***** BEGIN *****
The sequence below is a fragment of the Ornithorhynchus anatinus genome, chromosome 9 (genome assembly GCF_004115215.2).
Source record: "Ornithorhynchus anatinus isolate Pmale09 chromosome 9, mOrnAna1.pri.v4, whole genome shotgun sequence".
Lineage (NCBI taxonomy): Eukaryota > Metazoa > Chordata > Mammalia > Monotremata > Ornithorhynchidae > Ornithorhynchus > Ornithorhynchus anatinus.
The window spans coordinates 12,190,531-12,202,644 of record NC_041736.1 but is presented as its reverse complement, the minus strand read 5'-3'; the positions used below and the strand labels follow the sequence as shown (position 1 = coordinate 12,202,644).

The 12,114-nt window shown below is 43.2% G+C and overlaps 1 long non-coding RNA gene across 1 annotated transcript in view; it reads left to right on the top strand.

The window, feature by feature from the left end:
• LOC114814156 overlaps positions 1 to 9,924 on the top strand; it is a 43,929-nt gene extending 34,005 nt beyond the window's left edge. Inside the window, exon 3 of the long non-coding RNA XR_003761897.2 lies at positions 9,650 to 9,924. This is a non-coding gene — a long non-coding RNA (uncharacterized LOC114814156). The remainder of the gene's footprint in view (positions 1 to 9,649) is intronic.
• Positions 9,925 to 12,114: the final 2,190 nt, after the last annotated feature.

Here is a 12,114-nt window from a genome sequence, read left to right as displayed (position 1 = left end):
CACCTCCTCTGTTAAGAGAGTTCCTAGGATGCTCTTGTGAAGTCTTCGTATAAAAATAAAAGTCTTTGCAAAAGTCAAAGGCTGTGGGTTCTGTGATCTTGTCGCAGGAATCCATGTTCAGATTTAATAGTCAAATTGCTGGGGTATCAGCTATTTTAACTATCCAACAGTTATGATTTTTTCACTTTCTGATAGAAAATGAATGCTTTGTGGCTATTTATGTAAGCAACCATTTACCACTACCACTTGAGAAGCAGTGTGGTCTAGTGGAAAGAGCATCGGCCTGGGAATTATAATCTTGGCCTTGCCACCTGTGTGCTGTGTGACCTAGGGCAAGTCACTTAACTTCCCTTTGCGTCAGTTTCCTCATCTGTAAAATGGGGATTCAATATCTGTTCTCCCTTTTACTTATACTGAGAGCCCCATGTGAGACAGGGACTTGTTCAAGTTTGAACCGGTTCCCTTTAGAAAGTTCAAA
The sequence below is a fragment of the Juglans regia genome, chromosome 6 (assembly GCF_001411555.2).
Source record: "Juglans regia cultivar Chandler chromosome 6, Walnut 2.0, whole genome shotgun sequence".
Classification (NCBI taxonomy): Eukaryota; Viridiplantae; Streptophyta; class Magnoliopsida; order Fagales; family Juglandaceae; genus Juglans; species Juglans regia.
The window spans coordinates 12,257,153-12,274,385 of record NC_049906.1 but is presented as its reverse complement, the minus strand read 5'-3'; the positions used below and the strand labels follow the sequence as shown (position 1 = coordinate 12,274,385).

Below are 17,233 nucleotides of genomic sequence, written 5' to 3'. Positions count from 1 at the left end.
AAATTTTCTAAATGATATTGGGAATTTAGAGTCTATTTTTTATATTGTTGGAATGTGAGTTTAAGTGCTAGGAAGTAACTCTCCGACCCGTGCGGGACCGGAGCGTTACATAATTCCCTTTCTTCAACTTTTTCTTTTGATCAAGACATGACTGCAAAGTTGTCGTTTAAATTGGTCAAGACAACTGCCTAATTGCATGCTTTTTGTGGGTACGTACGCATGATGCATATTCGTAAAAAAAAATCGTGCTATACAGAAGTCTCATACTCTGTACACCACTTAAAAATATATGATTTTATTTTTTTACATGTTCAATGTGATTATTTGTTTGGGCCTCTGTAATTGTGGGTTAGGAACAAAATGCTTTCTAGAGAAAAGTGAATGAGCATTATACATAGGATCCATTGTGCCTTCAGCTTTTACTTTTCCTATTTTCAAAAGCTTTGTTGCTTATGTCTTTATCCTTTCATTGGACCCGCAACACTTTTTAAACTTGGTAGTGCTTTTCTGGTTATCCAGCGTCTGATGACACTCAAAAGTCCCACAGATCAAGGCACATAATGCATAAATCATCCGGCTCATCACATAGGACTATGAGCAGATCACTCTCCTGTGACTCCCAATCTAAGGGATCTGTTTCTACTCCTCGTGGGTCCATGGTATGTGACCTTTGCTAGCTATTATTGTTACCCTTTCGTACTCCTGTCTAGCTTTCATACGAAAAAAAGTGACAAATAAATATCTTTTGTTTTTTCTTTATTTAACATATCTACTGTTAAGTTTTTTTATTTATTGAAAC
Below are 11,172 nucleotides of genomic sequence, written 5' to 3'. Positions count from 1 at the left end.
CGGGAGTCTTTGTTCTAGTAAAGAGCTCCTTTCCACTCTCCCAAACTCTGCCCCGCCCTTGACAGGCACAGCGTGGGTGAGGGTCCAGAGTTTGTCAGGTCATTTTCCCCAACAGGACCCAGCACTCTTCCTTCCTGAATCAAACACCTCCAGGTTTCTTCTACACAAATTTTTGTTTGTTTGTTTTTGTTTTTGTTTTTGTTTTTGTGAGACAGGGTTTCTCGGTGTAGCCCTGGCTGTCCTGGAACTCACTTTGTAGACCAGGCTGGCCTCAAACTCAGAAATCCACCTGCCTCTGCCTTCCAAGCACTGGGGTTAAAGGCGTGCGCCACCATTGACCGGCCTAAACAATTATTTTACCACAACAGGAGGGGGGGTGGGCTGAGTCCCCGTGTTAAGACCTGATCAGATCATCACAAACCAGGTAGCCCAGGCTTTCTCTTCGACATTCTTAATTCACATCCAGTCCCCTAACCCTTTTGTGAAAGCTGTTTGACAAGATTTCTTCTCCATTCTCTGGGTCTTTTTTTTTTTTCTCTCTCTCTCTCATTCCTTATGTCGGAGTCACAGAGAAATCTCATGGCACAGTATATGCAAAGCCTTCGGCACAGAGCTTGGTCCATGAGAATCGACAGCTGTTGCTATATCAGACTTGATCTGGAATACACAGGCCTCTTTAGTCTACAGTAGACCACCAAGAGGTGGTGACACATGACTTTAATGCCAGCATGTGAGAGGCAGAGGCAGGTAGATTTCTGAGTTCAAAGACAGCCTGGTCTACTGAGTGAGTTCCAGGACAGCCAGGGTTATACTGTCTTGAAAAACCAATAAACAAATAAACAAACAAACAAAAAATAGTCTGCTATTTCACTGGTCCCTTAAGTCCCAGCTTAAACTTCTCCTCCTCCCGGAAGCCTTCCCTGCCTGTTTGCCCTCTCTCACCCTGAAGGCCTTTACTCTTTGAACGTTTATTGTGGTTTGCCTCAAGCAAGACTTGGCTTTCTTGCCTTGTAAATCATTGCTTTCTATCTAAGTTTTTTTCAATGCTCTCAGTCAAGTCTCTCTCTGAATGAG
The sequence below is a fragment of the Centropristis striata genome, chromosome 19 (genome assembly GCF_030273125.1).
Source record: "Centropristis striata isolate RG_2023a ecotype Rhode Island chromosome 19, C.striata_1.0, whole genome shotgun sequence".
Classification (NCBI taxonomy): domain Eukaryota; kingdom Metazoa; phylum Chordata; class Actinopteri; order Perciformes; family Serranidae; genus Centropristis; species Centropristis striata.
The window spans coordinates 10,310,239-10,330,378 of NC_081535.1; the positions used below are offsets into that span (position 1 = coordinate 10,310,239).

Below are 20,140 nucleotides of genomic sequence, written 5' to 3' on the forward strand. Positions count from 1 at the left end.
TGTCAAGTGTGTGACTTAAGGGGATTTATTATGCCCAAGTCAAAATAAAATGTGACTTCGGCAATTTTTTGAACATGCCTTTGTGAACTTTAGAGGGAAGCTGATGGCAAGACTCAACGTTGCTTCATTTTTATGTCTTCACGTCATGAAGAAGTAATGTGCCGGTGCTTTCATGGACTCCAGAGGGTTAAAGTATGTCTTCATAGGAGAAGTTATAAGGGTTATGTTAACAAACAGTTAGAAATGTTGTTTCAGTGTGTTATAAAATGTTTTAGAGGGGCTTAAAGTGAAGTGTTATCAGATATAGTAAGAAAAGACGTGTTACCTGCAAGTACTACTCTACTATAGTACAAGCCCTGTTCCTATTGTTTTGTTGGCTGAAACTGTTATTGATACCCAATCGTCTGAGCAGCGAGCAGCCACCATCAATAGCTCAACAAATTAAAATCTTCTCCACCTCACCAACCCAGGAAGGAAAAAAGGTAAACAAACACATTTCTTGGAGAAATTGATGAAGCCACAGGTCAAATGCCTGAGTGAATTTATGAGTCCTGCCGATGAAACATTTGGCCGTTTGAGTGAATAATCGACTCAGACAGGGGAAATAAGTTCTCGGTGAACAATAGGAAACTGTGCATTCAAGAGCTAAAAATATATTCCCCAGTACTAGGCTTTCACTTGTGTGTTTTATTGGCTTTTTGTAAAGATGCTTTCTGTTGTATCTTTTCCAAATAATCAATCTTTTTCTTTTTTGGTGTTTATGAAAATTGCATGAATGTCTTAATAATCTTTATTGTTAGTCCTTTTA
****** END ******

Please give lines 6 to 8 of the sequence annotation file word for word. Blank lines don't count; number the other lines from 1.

The window, feature by feature from the left end:
• LOC114814156 overlaps positions 1 to 9,924 on the top strand; it is a 43,929-nt gene extending 34,005 nt beyond the window's left edge. Inside the window, exon 3 of the long non-coding RNA XR_003761897.2 lies at positions 9,650 to 9,924. This is a non-coding gene — a long non-coding RNA (uncharacterized LOC114814156). The remainder of the gene's footprint in view (positions 1 to 9,649) is intronic.
• Positions 9,925 to 12,114: the final 2,190 nt, after the last annotated feature.